Security Forces ups their game

Airman 1st Class Alexander Warren, 460th Security Forces Squadron member, leads his Emergency Services Team into a possible hostage scenario during training Apr. 21, 2017, on Buckley Air Force Base, Colo. This is the first EST Buckley AFB has had, and it’s members are dedicated to train until they feel prepared for any given situation. (U.S. Air Force photo by Airman 1st Class Holden S. Faul/ Released)

Airman 1st Class Alexander Warren, 460th Security Forces Squadron member, leads his Emergency Services Team into a possible hostage scenario during training Apr. 21, 2017, on Buckley Air Force Base, Colo. This is the first EST Buckley AFB has had, and it’s members are dedicated to train until they feel prepared for any given situation. (U.S. Air Force photo by Airman 1st Class Holden S. Faul/ Released)

Airman 1st Class Nicholas Rauch, 460th Security Forces Squadron member, participates in the weapons qualification portion of the Emergency Services Team tryouts, March 10, 2017, on Buckley Air Force Base, Colo. The tryouts consisted of a timed obstacle course, an interview and a weapons qualification. The course was made up of a half-mile uphill run, followed by dragging a 90-pound dummy 50 meters, then sprinting about 100 meters where a jammed door needed to be  opened using a battering ram, and finally each contestant finished with five burpees. This was all completed while wearing gear that weighed roughly 40 pounds. (U.S. Air Force photo by Airman 1st Class Holden S. Faul/ Released)

Airman 1st Class Nicholas Rauch, 460th Security Forces Squadron member, participates in the weapons qualification portion of the Emergency Services Team tryouts, March 10, 2017, on Buckley Air Force Base, Colo. The tryouts consisted of a timed obstacle course, an interview and a weapons qualification. The course was made up of a half-mile uphill run, followed by dragging a 90-pound dummy 50 meters, then sprinting about 100 meters where a jammed door needed to be opened using a battering ram, and finally each contestant finished with five burpees. This was all completed while wearing gear that weighed roughly 40 pounds. (U.S. Air Force photo by Airman 1st Class Holden S. Faul/ Released)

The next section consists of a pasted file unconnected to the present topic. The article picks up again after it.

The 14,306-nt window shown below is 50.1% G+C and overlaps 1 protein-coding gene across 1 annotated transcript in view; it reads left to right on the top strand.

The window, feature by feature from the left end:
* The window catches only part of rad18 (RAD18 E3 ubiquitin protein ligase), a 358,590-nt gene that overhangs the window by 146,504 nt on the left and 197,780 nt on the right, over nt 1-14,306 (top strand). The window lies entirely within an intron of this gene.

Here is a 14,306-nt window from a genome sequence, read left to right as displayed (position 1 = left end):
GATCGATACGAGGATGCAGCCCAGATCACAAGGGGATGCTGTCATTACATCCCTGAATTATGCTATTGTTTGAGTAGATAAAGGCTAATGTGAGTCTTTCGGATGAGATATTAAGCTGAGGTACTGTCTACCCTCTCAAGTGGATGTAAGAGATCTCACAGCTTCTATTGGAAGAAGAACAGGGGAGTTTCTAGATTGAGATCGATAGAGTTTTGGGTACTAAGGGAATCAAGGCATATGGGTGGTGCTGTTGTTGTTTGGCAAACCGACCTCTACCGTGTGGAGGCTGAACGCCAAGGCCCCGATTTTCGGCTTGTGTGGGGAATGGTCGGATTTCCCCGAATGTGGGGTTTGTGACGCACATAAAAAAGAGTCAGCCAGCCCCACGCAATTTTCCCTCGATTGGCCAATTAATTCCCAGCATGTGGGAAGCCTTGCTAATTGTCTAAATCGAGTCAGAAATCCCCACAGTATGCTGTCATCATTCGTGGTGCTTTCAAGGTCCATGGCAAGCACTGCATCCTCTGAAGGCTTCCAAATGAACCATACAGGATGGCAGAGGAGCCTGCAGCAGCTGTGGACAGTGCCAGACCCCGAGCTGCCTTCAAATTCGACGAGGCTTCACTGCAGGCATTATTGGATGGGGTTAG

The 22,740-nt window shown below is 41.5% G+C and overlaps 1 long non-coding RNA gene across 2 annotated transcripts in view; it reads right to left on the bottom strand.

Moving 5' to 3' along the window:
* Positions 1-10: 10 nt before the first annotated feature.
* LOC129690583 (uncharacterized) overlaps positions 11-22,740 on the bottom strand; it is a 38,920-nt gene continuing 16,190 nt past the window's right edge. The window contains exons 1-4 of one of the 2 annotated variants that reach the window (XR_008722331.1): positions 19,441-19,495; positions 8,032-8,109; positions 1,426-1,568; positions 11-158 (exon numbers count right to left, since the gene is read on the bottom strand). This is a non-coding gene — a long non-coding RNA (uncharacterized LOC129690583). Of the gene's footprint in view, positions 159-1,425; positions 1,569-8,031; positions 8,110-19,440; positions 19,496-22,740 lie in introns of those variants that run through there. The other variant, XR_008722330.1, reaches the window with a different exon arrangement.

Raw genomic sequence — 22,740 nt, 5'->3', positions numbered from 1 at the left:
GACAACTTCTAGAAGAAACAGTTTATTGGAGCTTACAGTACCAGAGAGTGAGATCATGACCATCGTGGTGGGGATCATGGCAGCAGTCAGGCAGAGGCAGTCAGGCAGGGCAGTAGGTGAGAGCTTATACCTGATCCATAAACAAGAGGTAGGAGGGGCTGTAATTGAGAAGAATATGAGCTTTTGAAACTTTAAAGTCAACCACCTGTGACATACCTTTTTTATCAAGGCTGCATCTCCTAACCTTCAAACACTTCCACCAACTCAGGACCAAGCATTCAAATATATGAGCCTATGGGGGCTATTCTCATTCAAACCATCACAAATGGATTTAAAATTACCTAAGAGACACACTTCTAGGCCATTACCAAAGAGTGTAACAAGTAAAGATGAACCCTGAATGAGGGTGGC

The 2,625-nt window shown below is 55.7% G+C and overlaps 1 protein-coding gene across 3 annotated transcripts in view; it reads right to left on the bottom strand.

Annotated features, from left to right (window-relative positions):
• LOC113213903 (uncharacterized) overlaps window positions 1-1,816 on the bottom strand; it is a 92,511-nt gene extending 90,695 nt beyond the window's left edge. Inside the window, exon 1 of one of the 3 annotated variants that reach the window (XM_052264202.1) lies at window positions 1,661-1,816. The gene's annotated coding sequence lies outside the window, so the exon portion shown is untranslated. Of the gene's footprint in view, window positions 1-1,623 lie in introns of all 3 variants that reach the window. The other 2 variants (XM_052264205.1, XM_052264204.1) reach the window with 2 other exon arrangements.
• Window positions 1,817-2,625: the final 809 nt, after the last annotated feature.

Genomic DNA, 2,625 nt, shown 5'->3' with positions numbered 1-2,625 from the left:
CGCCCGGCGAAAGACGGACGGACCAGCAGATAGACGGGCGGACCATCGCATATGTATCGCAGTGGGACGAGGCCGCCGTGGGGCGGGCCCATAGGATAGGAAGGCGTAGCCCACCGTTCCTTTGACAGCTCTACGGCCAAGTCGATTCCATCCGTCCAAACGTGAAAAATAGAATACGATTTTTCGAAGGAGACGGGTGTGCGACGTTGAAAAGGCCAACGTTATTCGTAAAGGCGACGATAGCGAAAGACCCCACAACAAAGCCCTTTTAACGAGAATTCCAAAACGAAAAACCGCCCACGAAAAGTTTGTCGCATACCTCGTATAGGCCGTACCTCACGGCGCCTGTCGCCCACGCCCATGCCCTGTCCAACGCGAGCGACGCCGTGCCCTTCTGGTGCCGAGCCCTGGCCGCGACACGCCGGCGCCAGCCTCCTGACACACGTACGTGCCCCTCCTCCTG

Members from the 460th Security Forces Squadron Emergency Services Team run laps around the firing range while carrying their rifles above their head Apr. 22, 2017, at the Flatrock Regional Training Center in Commerce City, Colo.  While firing at targets during their training exercise, all members were required to run one lap for each target missed. (U.S. Air Force photo by Airman 1st Class Holden S. Faul/ Released)

Members from the 460th Security Forces Squadron Emergency Services Team run laps around the firing range while carrying their rifles above their head Apr. 22, 2017, at the Flatrock Regional Training Center in Commerce City, Colo. While firing at targets during their training exercise, all members were required to run one lap for each target missed. (U.S. Air Force photo by Airman 1st Class Holden S. Faul/ Released)

Jason Spillis, Adams County Sheriff Department detective and U.S. Air Force reservist, marks missed shots for Airman 1st Class Alexander Warren, 460th Security Forces Squadron member, as he zeroes in the sight on his rifle, Apr. 22, 2017, at the Flatrock Regional Training Center in Commerce City, Colo. After zeroing in their sights, each SFS member fired at their target while changing shooting positions, and while maneuvering tactically. (U.S. Air Force photo by Airman 1st Class Holden S. Faul/ Released)

Jason Spillis, Adams County Sheriff Department detective and U.S. Air Force reservist, marks missed shots for Airman 1st Class Alexander Warren, 460th Security Forces Squadron member, as he zeroes in the sight on his rifle, Apr. 22, 2017, at the Flatrock Regional Training Center in Commerce City, Colo. After zeroing in their sights, each SFS member fired at their target while changing shooting positions, and while maneuvering tactically. (U.S. Air Force photo by Airman 1st Class Holden S. Faul/ Released)